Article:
Dr. Vallis: This is a very important issue. We know that changing behaviour is much easier if the person wanting change has support from others. Within the field of achieving healthy weight, this is a major concern. Society in general, including health care providers and family, have generally taken the view that weight falls under direct behavioural control. Those of us in the obesity field have taken to calling this the “eat less, move more” myth. The mantra from others is success is possible if you eat less and move more; it is all under your control. This is, sadly, the basis of the bias against obesity that has been so clearly documented.
One way we understand why this bias is so prevalent is to look at some of our cultural beliefs. In particular, three issues here are noteworthy. First, most of us would tell our children that they can be whatever they want to be, they just have to believe in themselves and work for it. In the context of child raising this may help build confidence and self-esteem, but it leads to the implicit belief of individual controlability. That is, people take the attitude that if you are in an unfortunate situation it is because you are not working hard enough. We know that weight is not under direct behavioural control; in fact, all you can control is your behaviour, and weight is not a behaviour. Second, one of our main drives is to understand the world around us. When there is a tragedy in someone’s life the three main questions that many people ask are: Why? Why? Why? We psychologists call this the Just World Hypothesis, in which we tend to think good things happen to good people, and that bad things happen to bad people. Again, this inappropriately contributes to the bias that we see. Third, media is a huge source of bias as it presents people living with overweight and obesity in a negative light compared to people without overweight or obesity. In recognition of this question I would also add that doctors tend to focus on what they can control. So, if a doctor cannot do anything about a problem, they have a tendency to not focus on it.
So now to the meat of the question; how to start a conversation. With your healthcare providers I would encourage you to raise several questions with them, as follows:
“Would it be ok if we talked about my weight and how it affects my health?”
“Could I ask you to help me figure out how I can be more successful in the efforts I put into achieving a healthier weight?”
“I get the impression that you are critical of me because of my weight; does this concern you?
Notice that that last question is a bit pushy. I raise it because in my conversations with MDs when I ask them this straight up, almost everyone reacts strongly to say that they very much care about the impact they have on their patients and they confirm their desire to be helpful.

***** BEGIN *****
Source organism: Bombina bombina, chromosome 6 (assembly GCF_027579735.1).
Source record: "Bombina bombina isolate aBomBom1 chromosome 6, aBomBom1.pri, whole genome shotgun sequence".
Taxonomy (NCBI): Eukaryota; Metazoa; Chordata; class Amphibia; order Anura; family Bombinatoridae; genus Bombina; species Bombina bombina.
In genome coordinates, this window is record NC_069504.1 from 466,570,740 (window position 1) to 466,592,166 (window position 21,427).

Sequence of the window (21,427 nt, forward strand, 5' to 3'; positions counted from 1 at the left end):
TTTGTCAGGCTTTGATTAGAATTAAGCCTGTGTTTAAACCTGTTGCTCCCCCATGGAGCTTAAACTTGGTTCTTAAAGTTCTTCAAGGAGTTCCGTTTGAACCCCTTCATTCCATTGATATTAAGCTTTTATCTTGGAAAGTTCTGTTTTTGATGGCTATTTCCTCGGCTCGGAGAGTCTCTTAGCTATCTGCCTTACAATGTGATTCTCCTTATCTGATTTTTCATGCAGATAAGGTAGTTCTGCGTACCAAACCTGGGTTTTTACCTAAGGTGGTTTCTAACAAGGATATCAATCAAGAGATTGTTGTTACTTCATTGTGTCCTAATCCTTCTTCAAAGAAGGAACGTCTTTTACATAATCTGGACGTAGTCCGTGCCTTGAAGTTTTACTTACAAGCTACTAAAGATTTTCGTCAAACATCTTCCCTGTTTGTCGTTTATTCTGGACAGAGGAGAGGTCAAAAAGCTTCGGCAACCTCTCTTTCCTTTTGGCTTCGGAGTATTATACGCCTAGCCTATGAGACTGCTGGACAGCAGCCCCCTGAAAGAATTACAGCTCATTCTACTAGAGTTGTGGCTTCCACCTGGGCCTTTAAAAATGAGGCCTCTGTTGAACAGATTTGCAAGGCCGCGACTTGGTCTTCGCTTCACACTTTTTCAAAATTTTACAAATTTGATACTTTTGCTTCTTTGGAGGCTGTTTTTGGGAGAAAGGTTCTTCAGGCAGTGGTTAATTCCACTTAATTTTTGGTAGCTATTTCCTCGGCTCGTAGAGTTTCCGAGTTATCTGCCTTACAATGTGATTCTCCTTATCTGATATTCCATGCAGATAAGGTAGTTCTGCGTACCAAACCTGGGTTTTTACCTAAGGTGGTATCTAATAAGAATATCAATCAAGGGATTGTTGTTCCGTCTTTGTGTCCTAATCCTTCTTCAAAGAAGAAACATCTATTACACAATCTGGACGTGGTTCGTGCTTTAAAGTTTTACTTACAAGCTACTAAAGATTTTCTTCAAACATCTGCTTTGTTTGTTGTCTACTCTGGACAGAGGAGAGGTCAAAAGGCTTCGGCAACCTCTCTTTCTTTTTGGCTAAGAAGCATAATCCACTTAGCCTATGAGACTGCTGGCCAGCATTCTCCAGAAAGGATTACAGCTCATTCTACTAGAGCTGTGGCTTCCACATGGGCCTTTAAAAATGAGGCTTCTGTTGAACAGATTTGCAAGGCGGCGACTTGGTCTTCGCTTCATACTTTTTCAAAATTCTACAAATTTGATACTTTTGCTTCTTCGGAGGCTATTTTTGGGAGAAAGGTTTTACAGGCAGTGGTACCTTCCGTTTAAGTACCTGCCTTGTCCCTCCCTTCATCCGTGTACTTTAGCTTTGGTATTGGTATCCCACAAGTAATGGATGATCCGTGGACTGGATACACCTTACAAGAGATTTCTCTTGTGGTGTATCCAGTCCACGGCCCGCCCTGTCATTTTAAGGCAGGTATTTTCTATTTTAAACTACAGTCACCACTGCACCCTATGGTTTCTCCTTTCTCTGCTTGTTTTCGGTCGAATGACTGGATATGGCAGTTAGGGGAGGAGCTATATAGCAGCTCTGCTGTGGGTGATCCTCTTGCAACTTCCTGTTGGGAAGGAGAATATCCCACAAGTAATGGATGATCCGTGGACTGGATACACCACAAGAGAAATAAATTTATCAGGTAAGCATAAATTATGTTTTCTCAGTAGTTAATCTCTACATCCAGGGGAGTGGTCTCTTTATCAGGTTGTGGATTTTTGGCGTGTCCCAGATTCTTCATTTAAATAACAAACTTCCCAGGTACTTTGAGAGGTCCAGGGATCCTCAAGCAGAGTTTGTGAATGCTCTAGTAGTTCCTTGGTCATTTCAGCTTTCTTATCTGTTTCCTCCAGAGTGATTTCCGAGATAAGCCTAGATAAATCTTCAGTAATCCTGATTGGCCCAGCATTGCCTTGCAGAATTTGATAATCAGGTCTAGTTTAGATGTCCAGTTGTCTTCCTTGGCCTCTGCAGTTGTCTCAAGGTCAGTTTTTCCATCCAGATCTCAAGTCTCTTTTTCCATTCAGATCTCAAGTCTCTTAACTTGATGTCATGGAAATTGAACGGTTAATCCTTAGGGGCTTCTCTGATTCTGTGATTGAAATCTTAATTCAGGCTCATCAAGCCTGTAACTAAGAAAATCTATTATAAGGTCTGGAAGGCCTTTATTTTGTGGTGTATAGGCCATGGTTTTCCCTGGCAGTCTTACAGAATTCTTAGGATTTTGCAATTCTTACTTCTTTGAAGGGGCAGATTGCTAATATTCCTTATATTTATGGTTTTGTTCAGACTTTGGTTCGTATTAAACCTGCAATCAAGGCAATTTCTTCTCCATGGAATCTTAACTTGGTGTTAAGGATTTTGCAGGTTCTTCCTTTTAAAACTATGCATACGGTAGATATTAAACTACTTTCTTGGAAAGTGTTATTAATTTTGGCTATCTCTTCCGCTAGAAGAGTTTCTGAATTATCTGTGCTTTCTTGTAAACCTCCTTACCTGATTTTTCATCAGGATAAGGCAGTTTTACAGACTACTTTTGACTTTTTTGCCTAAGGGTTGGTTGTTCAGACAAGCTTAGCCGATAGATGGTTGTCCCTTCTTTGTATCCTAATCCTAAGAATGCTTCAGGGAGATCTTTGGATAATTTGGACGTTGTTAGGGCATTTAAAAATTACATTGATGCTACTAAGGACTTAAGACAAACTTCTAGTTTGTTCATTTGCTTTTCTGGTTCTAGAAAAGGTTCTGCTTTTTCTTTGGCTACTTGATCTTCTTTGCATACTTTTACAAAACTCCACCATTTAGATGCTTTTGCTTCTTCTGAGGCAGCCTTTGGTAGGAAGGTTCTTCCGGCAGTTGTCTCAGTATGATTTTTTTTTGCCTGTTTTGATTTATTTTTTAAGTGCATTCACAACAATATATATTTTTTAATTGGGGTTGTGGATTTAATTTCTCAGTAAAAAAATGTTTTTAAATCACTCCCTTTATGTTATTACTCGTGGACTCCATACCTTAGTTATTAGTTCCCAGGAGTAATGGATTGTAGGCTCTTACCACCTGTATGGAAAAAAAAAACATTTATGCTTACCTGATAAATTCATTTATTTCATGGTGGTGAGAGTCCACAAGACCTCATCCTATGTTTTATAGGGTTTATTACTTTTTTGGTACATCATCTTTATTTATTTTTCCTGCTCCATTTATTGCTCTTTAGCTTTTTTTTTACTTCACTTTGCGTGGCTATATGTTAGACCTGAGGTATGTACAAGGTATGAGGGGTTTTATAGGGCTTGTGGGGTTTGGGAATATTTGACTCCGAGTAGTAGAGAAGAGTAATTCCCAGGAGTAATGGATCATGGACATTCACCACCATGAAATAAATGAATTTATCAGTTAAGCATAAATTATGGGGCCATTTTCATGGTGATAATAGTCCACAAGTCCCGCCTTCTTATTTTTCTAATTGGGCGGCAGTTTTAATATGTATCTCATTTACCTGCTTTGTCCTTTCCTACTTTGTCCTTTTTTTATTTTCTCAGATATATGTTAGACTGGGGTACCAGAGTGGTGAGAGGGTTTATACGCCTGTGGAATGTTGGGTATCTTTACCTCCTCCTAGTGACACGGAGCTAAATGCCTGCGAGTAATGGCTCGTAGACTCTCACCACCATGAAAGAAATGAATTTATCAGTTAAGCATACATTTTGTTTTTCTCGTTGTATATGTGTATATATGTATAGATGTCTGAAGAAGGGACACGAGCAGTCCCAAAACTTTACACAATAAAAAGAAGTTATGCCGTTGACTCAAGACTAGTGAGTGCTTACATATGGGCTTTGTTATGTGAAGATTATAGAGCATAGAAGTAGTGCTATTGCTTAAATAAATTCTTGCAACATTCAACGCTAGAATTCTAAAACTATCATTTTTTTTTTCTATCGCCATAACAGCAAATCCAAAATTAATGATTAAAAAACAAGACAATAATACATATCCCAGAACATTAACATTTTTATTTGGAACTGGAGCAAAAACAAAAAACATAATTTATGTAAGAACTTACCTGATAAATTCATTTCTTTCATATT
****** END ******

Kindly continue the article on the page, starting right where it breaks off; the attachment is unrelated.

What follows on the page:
Regarding friends and family, I would encourage you to use an assertive communication technique we call the “broken record”; this means finding the words (the fewer the better) that represent what you want to say and then calmly and politely repeating the exact same phrase over and over, without changing the words or the tone (polite but clear). It often takes people who are to not listening to you 5-7 times hearing something before it sinks in. S
So, you could say something like:
“If you are trying to be supportive, would you be interested in hearing about the science behind obesity and weight?”
“Weight is not easy to control; my focus is on making the healthiest choices I can; that’s the best anyone can do”
I would also encourage you to look at your circle of friends/acquaintances and try to categorize who’s on your side and who isn’t. It is hard at first, but try to get closer to the supportive people and further away from the unsupportive people.
Q3. Do you have any suggestions for books, readings or resources for people interested in behavior change and weight loss?
As a psychologist I am not a fan of recommending specific books. I find it is kind of like choosing a blind date for someone. You will pick someone (or some book) that makes sense to you, that you like, and that you find helpful. But, everyone is different. My strategy with this question is to suggest that you go to the bookstore/website, go to the health/self-help section and spend some time looking through all the books. In doing so, let the book pick you! I find that when people do this with an open mind, they usually find something that resonates with them and that interests them. This is the book that is more likely to be helpful. I would, however, encourage you to have a good look at the author and try to find someone who is credible. I would say the same thing about websites.
One thing I know about behaviour is that there is more than one way to change. What work for one person may not work for another. Change is like a heaping serving bowl of spaghetti where each length of spaghetti is a pathway to change. With that said, as a psychologist I also know the following: The strongest predictor of success is not giving up. Good luck!
The opinions expressed in Ask the Expert are those of the profiled expert, and not necessarily those of Obesity Canada. Content does not constitute medical advice.